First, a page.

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The Origin of Month Names in the Gregorian Calendar

The Origin of Month Names in the Gregorian Calendar
The Gregorian calendar or Anno Domini (AD) in English is a calendar term or year used in the Julian and Gregorian calendars. The gregorian calendar is calculated from the day Jesus was born of Nazareth while before that it was called BC.

In the Gregorian calendar there are 12 months, starting from January and ending with December. So, have you ever wondered, where did these names come from? Apparently, it comes from Roman history and mythology. To find out more, see the explanation below:

1. January (Janus)

January comes from one of the gods of Roman mythology named Janus. The god Janus is depicted as a god who has two opposite faces, so he can see backwards and forwards simultaneously.

According to the beliefs of the Romans, Janus was the god of the beginning and the god of the end who could see the future and also see the past.

2. February (February/February)

The word February or February is taken from a god named Februus who according to the Romans was the God of Purification. As for the Etruscans, Februus is the god of wealth, death and purity.

Every February, on the 15th to be exact, the Romans always perform a ritual to ask for forgiveness of sins or what can be known as a purification ritual (Februa).

3. March (Mars)

The name comes from the Roman god of war, Mars. If it is analogous to Greek mythology, Mars' position is equivalent to Ares. Mars is the son of Juno and Jupiter, the highest gods in Roman mythology.

The reason for its naming is because in this month the drum wars will usually start again after stopping during winter.

4. April (aperire/Aphrodite)

The origin of the name of the fourth month in the Gregorian calendar comes from the Latin, aperire which means open. Open in this context refers to flowers that are in bloom or harvest season.

According to another version of the source also states that the word April comes from the name of the goddess Venus which in Greek is called Aphrodite.

5. May (Maia)

The word Maia comes from one of the goddesses, namely Dewi Maia or the Romans better know her by the name Maia Maiestas. Every 1st of May, the Romans would worship the Earth Goddess, Maia.

6. June (Juno)

The word June or June in the Christian calendar comes from Dewi Juno, the wife of the god Jupiter. Juno is the highest goddess in Roman mythology.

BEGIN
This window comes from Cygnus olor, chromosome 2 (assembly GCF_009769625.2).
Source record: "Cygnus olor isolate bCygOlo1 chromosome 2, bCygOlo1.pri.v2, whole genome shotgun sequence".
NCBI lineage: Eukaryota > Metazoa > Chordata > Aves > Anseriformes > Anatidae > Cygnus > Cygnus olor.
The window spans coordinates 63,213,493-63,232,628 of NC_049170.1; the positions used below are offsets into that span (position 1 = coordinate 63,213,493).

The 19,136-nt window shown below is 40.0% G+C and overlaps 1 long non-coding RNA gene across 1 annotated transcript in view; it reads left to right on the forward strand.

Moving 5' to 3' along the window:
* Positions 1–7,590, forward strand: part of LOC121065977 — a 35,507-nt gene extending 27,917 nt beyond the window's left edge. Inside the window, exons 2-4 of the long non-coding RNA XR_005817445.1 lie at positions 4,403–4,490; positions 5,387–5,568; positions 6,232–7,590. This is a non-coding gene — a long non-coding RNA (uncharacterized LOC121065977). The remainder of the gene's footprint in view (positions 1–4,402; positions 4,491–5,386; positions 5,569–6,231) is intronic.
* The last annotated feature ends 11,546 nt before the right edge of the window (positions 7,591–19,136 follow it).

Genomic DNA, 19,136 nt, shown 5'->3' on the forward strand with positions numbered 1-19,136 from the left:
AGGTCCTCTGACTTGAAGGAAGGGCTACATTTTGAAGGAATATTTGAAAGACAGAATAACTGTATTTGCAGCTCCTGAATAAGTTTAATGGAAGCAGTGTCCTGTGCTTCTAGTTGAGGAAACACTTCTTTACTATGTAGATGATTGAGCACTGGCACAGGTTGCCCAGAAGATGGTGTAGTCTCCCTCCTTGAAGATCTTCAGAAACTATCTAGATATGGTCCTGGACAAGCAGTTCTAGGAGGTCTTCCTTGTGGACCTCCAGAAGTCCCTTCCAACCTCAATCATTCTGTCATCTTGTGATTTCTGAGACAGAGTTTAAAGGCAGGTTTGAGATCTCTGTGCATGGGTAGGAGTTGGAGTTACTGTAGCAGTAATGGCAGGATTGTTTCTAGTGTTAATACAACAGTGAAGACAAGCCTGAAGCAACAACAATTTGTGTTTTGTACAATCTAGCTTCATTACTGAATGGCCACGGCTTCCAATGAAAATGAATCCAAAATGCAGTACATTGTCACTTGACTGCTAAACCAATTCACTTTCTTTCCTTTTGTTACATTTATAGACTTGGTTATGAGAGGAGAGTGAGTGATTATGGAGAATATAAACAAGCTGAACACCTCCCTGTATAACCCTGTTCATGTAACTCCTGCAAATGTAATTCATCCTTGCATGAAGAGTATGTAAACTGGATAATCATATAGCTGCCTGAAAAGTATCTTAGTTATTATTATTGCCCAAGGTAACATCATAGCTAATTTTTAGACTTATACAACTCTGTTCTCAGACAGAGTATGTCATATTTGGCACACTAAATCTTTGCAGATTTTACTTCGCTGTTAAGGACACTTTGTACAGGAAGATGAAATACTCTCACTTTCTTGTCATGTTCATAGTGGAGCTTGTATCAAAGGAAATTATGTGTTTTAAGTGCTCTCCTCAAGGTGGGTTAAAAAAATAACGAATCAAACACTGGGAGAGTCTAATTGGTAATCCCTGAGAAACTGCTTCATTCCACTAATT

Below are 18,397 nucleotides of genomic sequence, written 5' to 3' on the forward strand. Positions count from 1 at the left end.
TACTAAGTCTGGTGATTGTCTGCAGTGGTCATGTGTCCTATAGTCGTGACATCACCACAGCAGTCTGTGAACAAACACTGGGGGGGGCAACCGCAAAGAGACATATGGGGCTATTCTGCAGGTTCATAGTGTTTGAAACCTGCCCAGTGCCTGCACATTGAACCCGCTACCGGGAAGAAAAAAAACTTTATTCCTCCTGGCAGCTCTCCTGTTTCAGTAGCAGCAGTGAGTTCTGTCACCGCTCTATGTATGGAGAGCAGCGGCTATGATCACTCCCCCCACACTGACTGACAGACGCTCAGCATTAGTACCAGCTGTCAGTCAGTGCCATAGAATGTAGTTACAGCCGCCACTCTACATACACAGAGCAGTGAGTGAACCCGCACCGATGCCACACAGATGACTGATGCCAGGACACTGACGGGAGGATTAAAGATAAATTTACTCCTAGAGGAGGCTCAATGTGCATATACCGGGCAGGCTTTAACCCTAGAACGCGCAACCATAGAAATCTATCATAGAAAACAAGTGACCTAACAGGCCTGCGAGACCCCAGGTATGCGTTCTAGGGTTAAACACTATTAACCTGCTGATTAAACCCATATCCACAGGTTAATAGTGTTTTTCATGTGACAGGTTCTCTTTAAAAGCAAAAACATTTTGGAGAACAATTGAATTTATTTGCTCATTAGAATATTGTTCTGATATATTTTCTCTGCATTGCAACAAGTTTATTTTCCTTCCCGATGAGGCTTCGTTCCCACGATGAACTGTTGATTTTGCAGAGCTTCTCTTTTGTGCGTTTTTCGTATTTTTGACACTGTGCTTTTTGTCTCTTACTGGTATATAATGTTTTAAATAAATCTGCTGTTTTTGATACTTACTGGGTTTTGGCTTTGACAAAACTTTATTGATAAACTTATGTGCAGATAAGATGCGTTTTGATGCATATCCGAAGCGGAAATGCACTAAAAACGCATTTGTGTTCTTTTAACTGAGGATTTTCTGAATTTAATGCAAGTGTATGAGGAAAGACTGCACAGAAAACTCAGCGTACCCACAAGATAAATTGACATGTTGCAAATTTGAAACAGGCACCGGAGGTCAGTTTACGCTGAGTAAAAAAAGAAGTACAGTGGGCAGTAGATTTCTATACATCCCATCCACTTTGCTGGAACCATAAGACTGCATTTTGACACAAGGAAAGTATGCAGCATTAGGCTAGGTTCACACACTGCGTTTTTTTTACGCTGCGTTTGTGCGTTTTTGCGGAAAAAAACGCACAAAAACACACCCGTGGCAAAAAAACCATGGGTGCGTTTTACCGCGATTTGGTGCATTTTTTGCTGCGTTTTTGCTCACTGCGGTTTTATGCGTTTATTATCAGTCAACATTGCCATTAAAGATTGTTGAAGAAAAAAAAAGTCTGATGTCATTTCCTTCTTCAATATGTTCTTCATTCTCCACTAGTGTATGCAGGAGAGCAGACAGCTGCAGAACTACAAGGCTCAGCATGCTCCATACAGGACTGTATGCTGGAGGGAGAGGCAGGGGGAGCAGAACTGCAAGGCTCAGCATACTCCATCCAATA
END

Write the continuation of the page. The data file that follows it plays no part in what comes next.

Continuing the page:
So, it is not surprising that he is dubbed the head of the Roman Goddess. In an analogy, Juno is the same as Hera, the wife of Zeus in Greek mythology.

7. July (Julius)

The name July or July is a tribute to the Roman dictator Julius Caesar who developed the Julian Calendar, the predecessor of the Gregorian Calendar we use today. In the process of developing it he was assisted by Sosigenes, a Greek astronomer from Ptolemaic Egypt. Before it was called July, this month was called Quintilis.

8. August (August)

Before the name August or in English called August, the name of this month is Sextilis. Then the name was changed to Augustus, this is due to honor the first Roman emperor who was Augustus Caesar.

9. September (septem)

Derived from the word "septem", which if translated into Latin has the meaning of seven. In the Roman calendar, September is not the 9th month but the 7th month.

10. October (octo)

As it turns out, the origin of the month of October comes from the word octo which has the eighth meaning in Greek.

11. November (November)

In the Gregorian calendar, November is the 11th month. This word comes from the Latin "novem" which means nine, this is because long ago the year started from March.

12. December (decem)

The last month in the Gregorian calendar comes from the word "decem" which when translated into Latin means "ten". The famous figures born in this month are Walt Disney, Isaac Newton and Ludwig van Beethoven.

Addition of 2 Months to the Roman Calendar

In the past, the Romans celebrated the new year on March 1, because in the Roman calendar at that time there were only 10 months (March-December) made by Romulus, the first king of Rome.

It was only in the era of Numa that Pontilius changed the number of months in the calendar by adding the months of January and February. The reason is because the number of days is too few and does not match the existing season.

This was also reaffirmed in the time of Julius Caesar and made a more perfect calendar. At this time the celebration of the new year was shifted, from March 1 to January 1.